Several things are clear. The long-term goal is to explain all of learning and memory, but that is still a distant dream. In the shorter-term, some of the processes taking place in the brain have begun to be investigated, but much more needs to be done. It is a well-established fact that dynamic analysis of biochemical pathways has several advantages [9]. Primarily, it allows simulation models to be created from such data, which can not only be used to test hypotheses themselves, but also result in a general improvement in the response of neural networks in which such models might be incorporated. (Models like GENESIS [2] will be prime beneficiaries of such work.) Moreover, such knowledge-bases provide a generic framework into which the work of many different teams can be integrated with natural ease.

Second messengers (and particularly cAMP) play a crucial role in learning and memory. To establish the exact basis of learning and memory, therefore, it is necessary to first explain processes related to second messengers. To model such processes at all, it is necessary to begin to establish quantitative relationships between the metabolites, the inputs (both molecular and real-world inputs) and the second messengers themselves. In the long term, such work is expected to impact the development of adaptive neural network architectures that capture the richness of behavior pattern seen in biological systems. We intend to start doing precisely the same.


Recently, there has been a flurry of activity in a new-found field called DNA computation, in which strands of DNA are used to solve computationally hard problems. The approach was pioneered by Len Adleman[1], and is now being pursued by several researchers, particularly noticable among which is Richard Lipton [10]. The approach takes advantage of the various DNA endocleases, that can recognize specific sequences, once the various combinations of DNA have been formed in a test-tube. So far, several NP-hard problems have been attacked. Adleman had shown his solution for a simple version of the traveling-salesman problem, and Lipton has enhanced his technique to solve the satisfiability problem among others. Several other problems are being fast tackled, including a `universal' computer, proposed at a recently-held conference at Princeton.

Computationally, nothing new has been accomplished, since all solutions are essentially of the `try all possibilities' kind. Conveniently small size and easy maneouverability of DNA strands allows a massively parallel `DNA computer' to use brute force, try out all possible combinations, and report the solution. (literally!) But practically, it's a neat way of solving computationally hard problems, that would take conventional computers years to solve.

It has the classical symptoms of a great discovery: it's obvious, and you wonder why no one ever thought of it before. But, as Adleman says, it is too early to be optimistic or pessimistic about it. Whether this will lead to great things, time (and several researchers) will tell.


  1. Leonard M. Adleman. 1994. Molecular Computation of Solutions to Combinatorial Problems, Science, 266:1021.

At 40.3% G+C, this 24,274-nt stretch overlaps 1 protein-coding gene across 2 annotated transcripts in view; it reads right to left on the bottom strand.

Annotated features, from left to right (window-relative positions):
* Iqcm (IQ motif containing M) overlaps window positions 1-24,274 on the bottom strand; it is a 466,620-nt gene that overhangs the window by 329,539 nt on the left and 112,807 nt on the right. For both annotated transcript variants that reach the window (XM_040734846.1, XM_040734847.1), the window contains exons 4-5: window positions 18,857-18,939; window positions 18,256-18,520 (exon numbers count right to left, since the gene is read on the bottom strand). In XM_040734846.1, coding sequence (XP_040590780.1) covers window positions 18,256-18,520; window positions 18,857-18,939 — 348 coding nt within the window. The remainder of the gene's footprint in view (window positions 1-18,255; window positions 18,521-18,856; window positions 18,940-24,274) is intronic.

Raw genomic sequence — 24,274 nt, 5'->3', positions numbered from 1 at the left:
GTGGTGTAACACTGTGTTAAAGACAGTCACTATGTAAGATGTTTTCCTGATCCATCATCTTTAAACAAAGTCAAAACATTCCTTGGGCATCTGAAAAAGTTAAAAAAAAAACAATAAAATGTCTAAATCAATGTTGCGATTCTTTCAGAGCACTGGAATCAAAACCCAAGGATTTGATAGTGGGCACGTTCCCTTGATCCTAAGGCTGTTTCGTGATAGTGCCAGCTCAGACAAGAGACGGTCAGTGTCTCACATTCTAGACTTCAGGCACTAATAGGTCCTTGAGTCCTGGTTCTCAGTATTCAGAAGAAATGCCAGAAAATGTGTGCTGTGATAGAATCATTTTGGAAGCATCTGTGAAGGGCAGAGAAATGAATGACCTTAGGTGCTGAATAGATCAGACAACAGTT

2. James M. Bower and David Beeman. 1995. The Book of GENESIS: Exploring Realistic Neural Models with the GEneral NEural SImulation System, Springer Verlag, New York.
  3. John H. Byrne, D. A. Baxter, D. V. Buonomano and J. L. Raymond. 1990. Neuronal and Network Determinants of Simple and Higher Order Features of Associative Learning: Experimental and Modeling Approaches, Cold Spring Harbor Symposia on Quantitative Biology, 55:175-186
  4. John H. Byrne, Raymond Zwartjes, Ramin Homayouni, Stuart D. Critz and Arnold Eskin. 1993. Roles of Second Messenger Pathways in Neuronal Plasticity and in Learning and Memory: Insights Gained from Aplysia. In Advances in Second Messenger and Phosphoprotein Research, Eds. Shirish Shenolikar and Angus C. Nairn, 47-108, Raven Press Ltd., New York.
  5. L. S. Eliot and Y. Dudai and Eric R. Kandel and T. W. Abrams. 1989. Ca/Calmodulin Sensitivity May be Common to All Forms of Neural Adenylate Cyclase, Proceedings of the National Academy of Sciences, USA, 86:9564-9568.
  6. Q. Gan and Y. Wei. 1992. Neural Modeling with Dynamically Adjustable Threshold and Refractory Period, Biosystems, 27:137-144.
  7. Douglas R. Hofstadter. 1979. Gödel, Escher, Bach. Basic Books, New York.
  8. D. Horn and M. Usher. 1989. Neural Networks with Dynamic Thresholds, Physical Review, 40:1036-1044.
  9. Peter D. Karp and Michael L. Mavrovouniotis. 1994. Representing, Analyzing, and Synthesizing Biochemical Pathways, IEEE Expert, 9(2):11-21.
  10. Richard J. Lipton. 1995. DNA Solution of Hard Computational Problems, Science, 268:542-545.
  11. W. S. McCulloch and W. Pitts. 1943. A Logical Calculus of the Ideas Imminent in Nervous Activity. Bulletin of Mathematics and Biophysics, 5:115-133.
  12. Karen A. Ocorr, E. T. Walters and John H. Byrne. 1985. Associative Conditioning Analog Selectively Increases cAMP Levels of Tail Sensory Neurons in Aplysia, Proceedings of the National Academy of Sciences, USA, 82:2548-2552.
  13. Roger Penrose. 1990. The Emperor's New Mind. Oxford University Press, New York.
  14. Roger Penrose. 1994. Shadows of the Mind. Oxford University Press, New York.
  15. John R Searle, 1994. The Rediscovery of the Mind, MIT Press, Boston.
  16. Richard F. Thompson and Nelson H. Donegan. 1989. Learning and Memory, Neural Mechanisms, in Learning and Memory, Birkhaüser Boston, Inc., 5-7.
  17. L. Wang and J. Ross. 1991. Variable Threshold as a Model for Selective Attention, (De)sensitization, and Anesthesia in Associative Neural Networks, Biological Cybernetics, 64:231-241.
  18. H. Yanai and Y. Sawada. 1990. Associative Memory Network Composed of Neurons with Hysteretic Property, Neural Networks, 3:223-228.